Pride and Prejudice:

(The Presbyterian Divestment Story)


Will Spotts

September 28, 2005




The Middle East policy statements of the 216th General Assembly (2004) of the Presbyterian Church (USA) and their centerpiece, divestment from corporations operating in Israel, were marred by several flaws and unwarranted assumptions. 


  • The General Assembly heard one-sided testimony from those who supported the divestment decision and excluded other relevant voices.  Two non-Presbyterians communicated with the assembly, Rev. Dr. Mitri Raheb, and Rt. Rev. Riah Abu el-Assal.  The views of Israeli settlers, Israeli Christians, Israelis who opposed divestment, and American Jewish groups who opposed divestment were not considered.  


  • The General Assembly relied on flawed sources of historical background information.  Walter Owensby’s U.S. Policy and the Israeli-Palestinian Conflict and Joel Beinin’s and Lisa Hajjar’s Palestine, Israel, and the Arab-Israeli Conflict: a Primer were the two main sources used.  Both display elements of one-sidedness, biased language, and disputed factual assertions. 


  • The General Assembly depended uncritically on the testimonies of Palestinian Christian leaders.  Those same Palestinian Christian leaders have made public statements that raise clear questions of credibility. 


  • Several offices and permanent committees of the PC(USA) have demonstrated severe and long-standing bias against Israel.  These include the Presbyterian News Service, the Washington Office, and the Advisory Committee for Social Witness Policy.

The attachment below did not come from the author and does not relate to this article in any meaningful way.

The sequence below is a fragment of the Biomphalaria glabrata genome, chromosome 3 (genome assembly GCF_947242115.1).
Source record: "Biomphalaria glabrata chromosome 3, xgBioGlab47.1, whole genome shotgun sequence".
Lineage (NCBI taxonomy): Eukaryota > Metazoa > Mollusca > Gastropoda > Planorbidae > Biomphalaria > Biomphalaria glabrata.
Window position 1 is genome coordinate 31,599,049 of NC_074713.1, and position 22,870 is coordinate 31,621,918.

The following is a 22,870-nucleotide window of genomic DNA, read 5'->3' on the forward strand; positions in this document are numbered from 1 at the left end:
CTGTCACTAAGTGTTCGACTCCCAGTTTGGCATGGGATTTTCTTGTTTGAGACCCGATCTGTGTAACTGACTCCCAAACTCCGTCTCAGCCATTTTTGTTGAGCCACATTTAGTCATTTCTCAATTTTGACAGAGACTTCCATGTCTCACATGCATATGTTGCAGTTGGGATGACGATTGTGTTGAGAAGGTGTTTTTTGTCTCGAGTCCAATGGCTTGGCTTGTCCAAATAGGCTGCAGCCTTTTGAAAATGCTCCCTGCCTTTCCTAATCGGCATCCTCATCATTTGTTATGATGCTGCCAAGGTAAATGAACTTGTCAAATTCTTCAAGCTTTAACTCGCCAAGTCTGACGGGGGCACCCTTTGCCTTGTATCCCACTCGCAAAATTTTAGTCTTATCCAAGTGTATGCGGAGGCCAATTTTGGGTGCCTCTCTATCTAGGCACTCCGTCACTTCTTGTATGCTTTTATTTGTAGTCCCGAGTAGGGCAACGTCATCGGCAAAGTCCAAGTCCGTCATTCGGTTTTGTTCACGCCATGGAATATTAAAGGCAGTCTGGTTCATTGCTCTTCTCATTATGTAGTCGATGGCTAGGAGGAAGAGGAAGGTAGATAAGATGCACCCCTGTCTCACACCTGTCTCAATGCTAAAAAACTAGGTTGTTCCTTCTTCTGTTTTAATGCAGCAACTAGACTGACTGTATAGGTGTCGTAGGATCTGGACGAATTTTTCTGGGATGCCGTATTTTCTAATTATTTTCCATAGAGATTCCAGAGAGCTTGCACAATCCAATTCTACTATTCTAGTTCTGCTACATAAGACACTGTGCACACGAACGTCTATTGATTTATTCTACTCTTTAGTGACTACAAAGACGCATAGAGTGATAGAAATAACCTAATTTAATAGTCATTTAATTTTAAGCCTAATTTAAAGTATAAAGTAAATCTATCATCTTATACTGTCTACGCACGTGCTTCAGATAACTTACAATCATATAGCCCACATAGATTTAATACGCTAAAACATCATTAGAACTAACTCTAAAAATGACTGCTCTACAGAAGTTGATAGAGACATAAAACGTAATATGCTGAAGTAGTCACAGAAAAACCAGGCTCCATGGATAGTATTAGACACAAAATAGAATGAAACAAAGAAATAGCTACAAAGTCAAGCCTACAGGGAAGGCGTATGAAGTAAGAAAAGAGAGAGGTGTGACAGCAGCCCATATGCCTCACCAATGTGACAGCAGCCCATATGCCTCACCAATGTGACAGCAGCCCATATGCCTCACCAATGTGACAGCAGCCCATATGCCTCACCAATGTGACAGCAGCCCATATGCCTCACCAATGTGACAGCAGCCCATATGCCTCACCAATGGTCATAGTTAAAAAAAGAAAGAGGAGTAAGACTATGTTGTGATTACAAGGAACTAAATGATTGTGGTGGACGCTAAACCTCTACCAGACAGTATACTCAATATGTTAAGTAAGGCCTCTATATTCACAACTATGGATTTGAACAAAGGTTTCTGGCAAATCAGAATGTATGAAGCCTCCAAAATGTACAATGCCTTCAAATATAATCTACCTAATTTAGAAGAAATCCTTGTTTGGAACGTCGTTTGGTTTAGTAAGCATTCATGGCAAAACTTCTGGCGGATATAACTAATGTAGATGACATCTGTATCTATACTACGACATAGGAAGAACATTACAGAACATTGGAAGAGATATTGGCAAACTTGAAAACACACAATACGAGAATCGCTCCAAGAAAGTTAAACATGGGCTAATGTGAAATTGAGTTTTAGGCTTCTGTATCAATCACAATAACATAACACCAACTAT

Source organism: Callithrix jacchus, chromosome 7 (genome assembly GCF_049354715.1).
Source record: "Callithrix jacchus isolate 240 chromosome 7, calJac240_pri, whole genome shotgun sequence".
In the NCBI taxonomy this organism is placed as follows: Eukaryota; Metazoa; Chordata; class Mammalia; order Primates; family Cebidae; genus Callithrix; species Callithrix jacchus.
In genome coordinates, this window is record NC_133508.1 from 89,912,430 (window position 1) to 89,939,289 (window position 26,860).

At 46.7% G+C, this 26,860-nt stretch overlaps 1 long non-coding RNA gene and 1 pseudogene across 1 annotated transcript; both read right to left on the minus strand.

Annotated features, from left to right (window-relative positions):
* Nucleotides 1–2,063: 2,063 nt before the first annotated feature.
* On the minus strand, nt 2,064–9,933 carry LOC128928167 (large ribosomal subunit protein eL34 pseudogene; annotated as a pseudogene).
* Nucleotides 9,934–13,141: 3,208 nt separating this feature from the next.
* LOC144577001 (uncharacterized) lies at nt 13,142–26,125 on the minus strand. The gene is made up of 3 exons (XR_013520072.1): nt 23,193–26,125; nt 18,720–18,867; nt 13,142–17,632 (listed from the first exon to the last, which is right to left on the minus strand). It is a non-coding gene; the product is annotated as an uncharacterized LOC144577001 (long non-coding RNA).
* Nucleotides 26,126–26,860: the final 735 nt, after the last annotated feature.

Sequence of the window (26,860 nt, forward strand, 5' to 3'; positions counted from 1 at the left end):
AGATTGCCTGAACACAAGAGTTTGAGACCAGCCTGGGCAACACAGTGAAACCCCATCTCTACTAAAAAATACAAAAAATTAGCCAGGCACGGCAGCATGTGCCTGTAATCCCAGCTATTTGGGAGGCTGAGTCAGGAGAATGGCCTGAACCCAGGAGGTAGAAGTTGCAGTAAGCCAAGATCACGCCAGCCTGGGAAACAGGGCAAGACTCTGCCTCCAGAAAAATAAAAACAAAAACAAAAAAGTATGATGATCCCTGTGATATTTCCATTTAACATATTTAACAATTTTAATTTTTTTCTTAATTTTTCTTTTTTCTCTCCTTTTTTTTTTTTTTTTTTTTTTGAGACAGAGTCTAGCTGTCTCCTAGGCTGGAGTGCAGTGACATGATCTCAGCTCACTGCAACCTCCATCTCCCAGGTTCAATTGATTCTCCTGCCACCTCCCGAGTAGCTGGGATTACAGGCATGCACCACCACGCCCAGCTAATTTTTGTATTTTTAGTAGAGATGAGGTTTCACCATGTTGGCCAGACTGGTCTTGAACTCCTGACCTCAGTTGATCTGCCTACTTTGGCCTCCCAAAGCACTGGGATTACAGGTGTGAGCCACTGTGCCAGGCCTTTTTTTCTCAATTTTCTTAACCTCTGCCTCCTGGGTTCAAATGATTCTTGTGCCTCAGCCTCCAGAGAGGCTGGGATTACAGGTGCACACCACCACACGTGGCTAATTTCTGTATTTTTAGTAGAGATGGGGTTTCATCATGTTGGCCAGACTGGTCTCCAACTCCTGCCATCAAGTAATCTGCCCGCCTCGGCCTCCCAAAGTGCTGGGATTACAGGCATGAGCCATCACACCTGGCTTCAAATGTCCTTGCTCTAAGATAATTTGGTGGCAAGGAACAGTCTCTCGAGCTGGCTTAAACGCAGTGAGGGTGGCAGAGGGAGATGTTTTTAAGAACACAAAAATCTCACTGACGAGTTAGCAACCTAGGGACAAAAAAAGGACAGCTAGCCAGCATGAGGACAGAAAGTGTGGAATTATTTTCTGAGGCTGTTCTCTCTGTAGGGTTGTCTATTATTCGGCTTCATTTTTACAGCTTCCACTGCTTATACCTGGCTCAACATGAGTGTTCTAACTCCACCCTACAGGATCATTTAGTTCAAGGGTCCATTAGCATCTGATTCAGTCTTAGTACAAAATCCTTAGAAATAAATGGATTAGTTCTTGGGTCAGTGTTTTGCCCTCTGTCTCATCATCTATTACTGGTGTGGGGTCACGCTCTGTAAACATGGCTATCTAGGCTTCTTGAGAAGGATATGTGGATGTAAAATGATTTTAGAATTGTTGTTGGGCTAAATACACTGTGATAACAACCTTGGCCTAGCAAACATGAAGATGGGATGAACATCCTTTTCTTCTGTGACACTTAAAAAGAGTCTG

• Over-cooperation between the employees of the PC(USA) and the employees of other denominations affected Presbyterian policy in violation of the Presbyterian form of government. 


  • The General Assembly employed several quirky and potentially dangerous theological ideas to justify Middle East policy statements.  Among these are elements of replacement theology and the use of explicitly Christian imagery to demonize Israelis.


  • The General Assembly apparently did not consider potential damage to Christian Jewish relations, the danger of contributing to the increase American anti-Semitism, and the danger of encouraging further violence in the Middle East.


These problems render the whole Middle East policy of the Presbyterian Church (USA) morally suspect, extra-Christian, and potentially harmful.  The actions of the 216th General Assembly obscure the Christian witness of Presbyterians everywhere, whether or not they individually supported them.  


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